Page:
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First No-O2 Attempt Announced on Everest

by thesummiters.com
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In the upcoming spring, there’s someone gearing up to tackle Mount Everest without the aid of supplemental oxygen. Meet Tunc Findik, hailing from Turkey, who’s no stranger to Everest, having conquered its peak twice already, and checked off all 14 of the world’s tallest mountains.

Rather than embarking on this daunting challenge solo, Findik has opted for the assistance of a personal sherpa. He’s made this decision after witnessing the tragic loss of many climbers on Everest and wanting to steer clear of such perilous outcomes.

For Findik, this endeavor isn’t solely about breaking records; it’s about pushing his own limits and embarking on a deeply personal journey. To ensure his safety and streamline logistics, he’s chosen to join a larger expedition team, allowing him to focus squarely on managing the altitude and his own physical and mental capabilities.

Findik on the summit of Nanga Parbat, his 14th 8,000’er, last year. Photo: Tunc Findik
Findik on the summit of Nanga Parbat, his 14th 8,000’er, last year. Photo: Tunc Findik

While Findik acknowledges the enormity of the task ahead and admits uncertainty about its outcome, he firmly believes that no mountain is worth the sacrifice of life or limb. During his ascent, he intends to forgo personal sherpa assistance except for the final summit push, during which he’ll have someone by his side equipped with spare oxygen, just in case of emergencies.

It’s Just a Climb.

If Findik starts feeling not well during the climb will he haunt to using oxygen to push onward?

Absolutely he states frankly. There’s no point chancing your life just to adhere strictly to principles. At the end of the day it’s just a climb.

Findik’s fortune of experience in mountaineering will undoubtedly serve him well. He already conquered the summit of Mount Everest from both sides once in 2001 and again in 2007 he feels mentally prepared for the challenges that deceive ahead.

His aspiration to climb Everest without relying on supplemental oxygen has been a longstanding ambition. Despite recognizing the associated risks he believes it’s achievable given the right circumstances.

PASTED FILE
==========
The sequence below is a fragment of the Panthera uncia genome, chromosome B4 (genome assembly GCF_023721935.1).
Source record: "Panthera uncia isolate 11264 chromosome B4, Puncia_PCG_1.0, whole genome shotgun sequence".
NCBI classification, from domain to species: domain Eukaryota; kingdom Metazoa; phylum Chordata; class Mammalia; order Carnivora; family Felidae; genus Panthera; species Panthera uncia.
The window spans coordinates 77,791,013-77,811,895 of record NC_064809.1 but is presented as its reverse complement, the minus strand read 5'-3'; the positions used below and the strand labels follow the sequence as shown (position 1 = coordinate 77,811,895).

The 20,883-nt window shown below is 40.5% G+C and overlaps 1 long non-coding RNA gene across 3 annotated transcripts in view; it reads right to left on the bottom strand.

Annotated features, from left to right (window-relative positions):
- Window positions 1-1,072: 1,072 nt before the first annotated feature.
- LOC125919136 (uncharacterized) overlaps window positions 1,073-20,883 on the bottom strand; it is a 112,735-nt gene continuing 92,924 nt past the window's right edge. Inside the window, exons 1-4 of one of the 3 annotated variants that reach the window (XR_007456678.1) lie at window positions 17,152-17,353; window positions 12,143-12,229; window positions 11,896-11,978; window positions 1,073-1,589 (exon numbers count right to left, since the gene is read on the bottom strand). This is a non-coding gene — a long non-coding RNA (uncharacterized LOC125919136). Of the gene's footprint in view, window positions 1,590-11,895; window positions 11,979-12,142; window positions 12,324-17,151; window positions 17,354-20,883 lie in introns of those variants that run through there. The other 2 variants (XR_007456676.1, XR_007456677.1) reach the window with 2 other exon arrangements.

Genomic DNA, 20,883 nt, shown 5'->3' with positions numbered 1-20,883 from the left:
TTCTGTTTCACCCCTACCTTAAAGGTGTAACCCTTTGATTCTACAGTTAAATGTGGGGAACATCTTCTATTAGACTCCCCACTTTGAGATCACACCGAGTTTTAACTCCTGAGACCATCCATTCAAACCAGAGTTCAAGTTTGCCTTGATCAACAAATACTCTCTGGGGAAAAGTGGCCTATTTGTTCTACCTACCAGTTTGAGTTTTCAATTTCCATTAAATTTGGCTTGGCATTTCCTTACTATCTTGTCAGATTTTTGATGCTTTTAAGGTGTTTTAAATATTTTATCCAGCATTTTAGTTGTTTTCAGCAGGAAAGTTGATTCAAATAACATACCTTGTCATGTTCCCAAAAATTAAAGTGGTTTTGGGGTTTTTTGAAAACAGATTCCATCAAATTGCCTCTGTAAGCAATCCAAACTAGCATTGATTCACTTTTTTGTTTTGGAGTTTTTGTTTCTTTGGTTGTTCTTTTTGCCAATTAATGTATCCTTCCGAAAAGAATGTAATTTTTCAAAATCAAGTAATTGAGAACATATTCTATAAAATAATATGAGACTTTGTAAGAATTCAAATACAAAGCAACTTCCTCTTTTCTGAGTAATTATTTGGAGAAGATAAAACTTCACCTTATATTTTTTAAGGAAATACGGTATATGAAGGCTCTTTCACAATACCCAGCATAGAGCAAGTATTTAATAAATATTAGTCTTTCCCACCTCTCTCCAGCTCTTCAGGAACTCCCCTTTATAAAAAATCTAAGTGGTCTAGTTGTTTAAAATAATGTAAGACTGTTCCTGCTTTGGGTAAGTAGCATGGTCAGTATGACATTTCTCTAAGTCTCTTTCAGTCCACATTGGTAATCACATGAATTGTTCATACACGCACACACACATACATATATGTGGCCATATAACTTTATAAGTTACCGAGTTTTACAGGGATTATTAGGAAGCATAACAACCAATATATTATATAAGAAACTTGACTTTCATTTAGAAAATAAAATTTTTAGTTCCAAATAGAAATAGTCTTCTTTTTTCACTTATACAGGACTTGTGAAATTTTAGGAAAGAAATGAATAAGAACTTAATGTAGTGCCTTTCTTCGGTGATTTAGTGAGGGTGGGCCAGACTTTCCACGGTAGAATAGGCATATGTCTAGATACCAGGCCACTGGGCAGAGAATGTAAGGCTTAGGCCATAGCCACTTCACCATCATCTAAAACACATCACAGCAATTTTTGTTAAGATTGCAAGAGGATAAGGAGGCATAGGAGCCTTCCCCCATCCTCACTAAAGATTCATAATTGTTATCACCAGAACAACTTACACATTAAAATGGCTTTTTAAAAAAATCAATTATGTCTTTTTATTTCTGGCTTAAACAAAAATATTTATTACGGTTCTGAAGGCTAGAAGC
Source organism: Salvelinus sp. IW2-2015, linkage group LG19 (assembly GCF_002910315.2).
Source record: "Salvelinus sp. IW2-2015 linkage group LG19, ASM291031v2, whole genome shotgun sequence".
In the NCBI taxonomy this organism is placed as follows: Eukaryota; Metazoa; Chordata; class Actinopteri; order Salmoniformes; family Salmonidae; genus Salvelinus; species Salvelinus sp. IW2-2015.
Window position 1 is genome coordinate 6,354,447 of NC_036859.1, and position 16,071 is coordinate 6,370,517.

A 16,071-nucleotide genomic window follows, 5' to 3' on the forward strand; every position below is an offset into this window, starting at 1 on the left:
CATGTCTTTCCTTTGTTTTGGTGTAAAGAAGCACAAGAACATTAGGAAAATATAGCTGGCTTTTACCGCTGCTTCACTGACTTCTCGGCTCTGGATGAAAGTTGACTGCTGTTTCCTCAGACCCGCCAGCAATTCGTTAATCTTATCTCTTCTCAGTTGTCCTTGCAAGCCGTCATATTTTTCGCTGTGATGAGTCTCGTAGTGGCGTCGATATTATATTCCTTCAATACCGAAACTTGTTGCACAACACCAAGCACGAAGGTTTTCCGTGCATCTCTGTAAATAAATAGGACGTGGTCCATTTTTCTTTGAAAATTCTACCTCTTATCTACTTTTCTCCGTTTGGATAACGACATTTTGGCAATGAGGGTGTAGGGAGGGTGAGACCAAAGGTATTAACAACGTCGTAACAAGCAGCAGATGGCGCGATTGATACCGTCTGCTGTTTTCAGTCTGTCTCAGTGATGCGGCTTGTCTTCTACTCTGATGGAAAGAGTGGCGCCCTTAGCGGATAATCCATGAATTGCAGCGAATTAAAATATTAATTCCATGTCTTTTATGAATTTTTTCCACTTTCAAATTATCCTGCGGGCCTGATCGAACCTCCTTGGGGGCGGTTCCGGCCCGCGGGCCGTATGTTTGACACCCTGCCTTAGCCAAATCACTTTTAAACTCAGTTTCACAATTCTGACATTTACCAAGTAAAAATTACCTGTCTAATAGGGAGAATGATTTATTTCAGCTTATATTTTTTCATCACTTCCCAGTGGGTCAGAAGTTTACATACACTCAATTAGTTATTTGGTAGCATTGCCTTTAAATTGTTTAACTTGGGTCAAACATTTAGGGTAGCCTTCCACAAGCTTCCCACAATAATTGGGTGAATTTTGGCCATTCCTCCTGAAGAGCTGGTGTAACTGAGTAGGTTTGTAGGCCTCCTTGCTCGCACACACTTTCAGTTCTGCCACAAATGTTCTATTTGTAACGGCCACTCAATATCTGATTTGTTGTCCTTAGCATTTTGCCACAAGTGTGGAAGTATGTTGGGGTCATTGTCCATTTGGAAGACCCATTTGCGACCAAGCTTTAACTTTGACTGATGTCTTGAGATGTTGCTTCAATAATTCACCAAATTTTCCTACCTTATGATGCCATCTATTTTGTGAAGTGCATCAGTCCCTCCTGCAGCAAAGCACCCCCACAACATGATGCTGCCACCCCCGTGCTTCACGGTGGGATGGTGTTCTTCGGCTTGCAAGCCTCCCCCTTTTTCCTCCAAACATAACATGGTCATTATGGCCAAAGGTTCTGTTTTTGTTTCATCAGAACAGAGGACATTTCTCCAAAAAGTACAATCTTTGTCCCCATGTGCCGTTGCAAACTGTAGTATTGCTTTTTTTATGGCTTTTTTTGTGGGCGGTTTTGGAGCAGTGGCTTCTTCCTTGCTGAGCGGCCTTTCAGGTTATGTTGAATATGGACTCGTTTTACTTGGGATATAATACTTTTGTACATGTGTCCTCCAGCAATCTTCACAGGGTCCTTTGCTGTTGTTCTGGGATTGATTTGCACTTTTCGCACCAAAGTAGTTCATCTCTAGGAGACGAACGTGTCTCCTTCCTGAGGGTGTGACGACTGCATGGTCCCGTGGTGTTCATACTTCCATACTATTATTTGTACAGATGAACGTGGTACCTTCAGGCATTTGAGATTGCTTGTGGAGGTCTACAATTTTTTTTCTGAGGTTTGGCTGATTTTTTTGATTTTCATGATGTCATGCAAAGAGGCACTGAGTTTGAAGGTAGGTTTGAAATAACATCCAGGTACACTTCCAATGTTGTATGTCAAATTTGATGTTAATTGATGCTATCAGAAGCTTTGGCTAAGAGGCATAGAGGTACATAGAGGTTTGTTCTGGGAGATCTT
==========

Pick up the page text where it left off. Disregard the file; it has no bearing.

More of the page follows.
Findik’s impressive track record includes 25 expeditions to peaks over 8,000 meters high. He’s successfully scaled nine out of the 14 tallest mountains without the aid of supplemental oxygen. When he did opt for oxygen support, it was always above the 8,000-meter mark.

I understand my body’s reactions at high altitudes quite well he reflects. But I’m fully aware that Everest presents a unique challenge being a 9,000 meter peak not merely an 8,000 meter one. This will undoubtedly be the most demanding feat I’ve ever undertaken.

Plan to First No-O2 Attempt

To prepare for Everest, Findik has devised a strategic approach. Before taking on the challenge of Everest in May, he plans to climb Island Peak and Ama Dablam.

I’m intending to spend nights at Camp 3 and Camp 4 on Everest to help my body acclimatize to the high altitude, he shared. This way, I can adjust gradually and avoid feeling restless, plus I’ll steer clear of the crowds until later.

Findik’s primary concern revolves around the potential dangers posed by overcrowding.

The crowds can pose serious risks, not only during the final push to the summit but also while navigating the treacherous Khumbu Icefall, he emphasized. I’m aiming for a summit attempt towards the end of May when most of the other climbing teams have descended.

He’s well aware that weather conditions may become more unstable as the monsoon season approaches. Nonetheless, he remains optimistic about finding a suitable weather window for his summit bid.

I’d prefer to avoid attempting the summit amidst a massive queue of climbers, regardless of whether they’re relying on oxygen or not.

Anyone else trying Everest without oxygen?

Findik hasn’t heard of anyone else attempting Everest without oxygen this year.

Last year, Frank Loke from Norway, who conquered Everest in 2021 and K2 in 2022, announced his intention to take on Everest without oxygen in 2024. However there hasn’t been any word from him yet.

Meanwhile Allie Pepper from Australia is pursuing an ambitious goal of climbing all the 8,000 meter peaks without oxygen. This spring, she’s focusing on Annapurna as her first target. After that, she might contemplate tackling another peak, with Everest being among the potential options. Notably, in her previous Everest attempt, she reached the Balcony at 8,450 meters without relying on supplemental oxygen. Instead of using bottled oxygen, she opted to descend.

We’ve reached out to Loke and Pepper for further insights and are eagerly awaiting their responses.

We haven’t received any updates about climbers attempting Everest without sherpa support. While using fixed ropes is pretty much unavoidable due to the mountain’s crowded nature, there are dedicated climbers who prefer to carry all their own gear, including tents and supplies, without relying on sherpa assistance.

The real question this year isn’t just about who might attempt Everest independently, but whether anyone will undertake the challenge at all. Kilian Jornet, previously seen as a strong contender, has confirmed that he won’t be heading to Nepal this spring. Similarly, Russians Vitaly Lazo and Anton Pugovkin have also ruled out attempting the climb.

In 2022, David Goettler successfully accomplished the feat of climbing Everest without sherpa support. However, it’s essential to note that Suhajda Szilard from Hungary tragically lost his life attempting the same endeavor last year.


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